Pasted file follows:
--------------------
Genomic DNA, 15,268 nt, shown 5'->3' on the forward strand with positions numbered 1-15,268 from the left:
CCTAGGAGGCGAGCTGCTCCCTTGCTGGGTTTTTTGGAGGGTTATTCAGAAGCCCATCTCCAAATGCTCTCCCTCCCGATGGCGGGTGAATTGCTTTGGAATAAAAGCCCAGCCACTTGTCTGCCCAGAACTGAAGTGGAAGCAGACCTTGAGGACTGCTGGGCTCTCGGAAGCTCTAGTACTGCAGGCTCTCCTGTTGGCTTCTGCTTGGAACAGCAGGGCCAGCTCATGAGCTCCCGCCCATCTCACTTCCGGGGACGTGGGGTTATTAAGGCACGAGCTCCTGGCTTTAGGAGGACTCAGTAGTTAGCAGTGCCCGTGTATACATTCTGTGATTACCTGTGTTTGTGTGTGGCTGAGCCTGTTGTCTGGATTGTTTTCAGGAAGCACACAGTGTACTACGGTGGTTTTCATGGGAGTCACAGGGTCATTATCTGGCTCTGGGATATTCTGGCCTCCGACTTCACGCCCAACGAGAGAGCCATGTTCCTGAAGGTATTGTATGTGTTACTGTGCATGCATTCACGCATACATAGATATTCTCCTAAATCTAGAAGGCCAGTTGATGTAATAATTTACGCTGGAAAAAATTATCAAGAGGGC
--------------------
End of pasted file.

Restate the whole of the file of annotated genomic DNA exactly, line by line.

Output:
Genomic DNA, 15,268 nt, shown 5'->3' on the forward strand with positions numbered 1-15,268 from the left:
CCTAGGAGGCGAGCTGCTCCCTTGCTGGGTTTTTTGGAGGGTTATTCAGAAGCCCATCTCCAAATGCTCTCCCTCCCGATGGCGGGTGAATTGCTTTGGAATAAAAGCCCAGCCACTTGTCTGCCCAGAACTGAAGTGGAAGCAGACCTTGAGGACTGCTGGGCTCTCGGAAGCTCTAGTACTGCAGGCTCTCCTGTTGGCTTCTGCTTGGAACAGCAGGGCCAGCTCATGAGCTCCCGCCCATCTCACTTCCGGGGACGTGGGGTTATTAAGGCACGAGCTCCTGGCTTTAGGAGGACTCAGTAGTTAGCAGTGCCCGTGTATACATTCTGTGATTACCTGTGTTTGTGTGTGGCTGAGCCTGTTGTCTGGATTGTTTTCAGGAAGCACACAGTGTACTACGGTGGTTTTCATGGGAGTCACAGGGTCATTATCTGGCTCTGGGATATTCTGGCCTCCGACTTCACGCCCAACGAGAGAGCCATGTTCCTGAAGGTATTGTATGTGTTACTGTGCATGCATTCACGCATACATAGATATTCTCCTAAATCTAGAAGGCCAGTTGATGTAATAATTTACGCTGGAAAAAATTATCAAGAGGGC